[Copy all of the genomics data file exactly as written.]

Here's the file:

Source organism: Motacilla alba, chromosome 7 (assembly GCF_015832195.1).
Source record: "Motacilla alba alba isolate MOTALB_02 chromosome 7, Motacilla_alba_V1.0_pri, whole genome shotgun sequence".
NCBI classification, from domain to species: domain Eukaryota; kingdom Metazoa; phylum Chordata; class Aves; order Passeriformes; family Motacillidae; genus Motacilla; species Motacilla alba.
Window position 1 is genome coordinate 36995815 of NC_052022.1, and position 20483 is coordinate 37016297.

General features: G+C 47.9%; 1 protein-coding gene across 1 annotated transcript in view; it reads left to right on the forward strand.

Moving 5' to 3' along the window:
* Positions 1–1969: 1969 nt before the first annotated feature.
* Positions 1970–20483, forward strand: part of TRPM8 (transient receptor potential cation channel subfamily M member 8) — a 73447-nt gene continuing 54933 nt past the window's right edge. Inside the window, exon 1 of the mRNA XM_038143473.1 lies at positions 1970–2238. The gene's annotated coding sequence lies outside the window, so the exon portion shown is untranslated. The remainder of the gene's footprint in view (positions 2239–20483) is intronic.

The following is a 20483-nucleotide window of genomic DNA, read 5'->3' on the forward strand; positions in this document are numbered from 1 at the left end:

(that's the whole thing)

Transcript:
Source organism: Motacilla alba, chromosome 7 (assembly GCF_015832195.1).
Source record: "Motacilla alba alba isolate MOTALB_02 chromosome 7, Motacilla_alba_V1.0_pri, whole genome shotgun sequence".
NCBI classification, from domain to species: domain Eukaryota; kingdom Metazoa; phylum Chordata; class Aves; order Passeriformes; family Motacillidae; genus Motacilla; species Motacilla alba.
Window position 1 is genome coordinate 36995815 of NC_052022.1, and position 20483 is coordinate 37016297.

General features: G+C 47.9%; 1 protein-coding gene across 1 annotated transcript in view; it reads left to right on the forward strand.

Moving 5' to 3' along the window:
* Positions 1–1969: 1969 nt before the first annotated feature.
* Positions 1970–20483, forward strand: part of TRPM8 (transient receptor potential cation channel subfamily M member 8) — a 73447-nt gene continuing 54933 nt past the window's right edge. Inside the window, exon 1 of the mRNA XM_038143473.1 lies at positions 1970–2238. The gene's annotated coding sequence lies outside the window, so the exon portion shown is untranslated. The remainder of the gene's footprint in view (positions 2239–20483) is intronic.

The following is a 20483-nucleotide window of genomic DNA, read 5'->3' on the forward strand; positions in this document are numbered from 1 at the left end: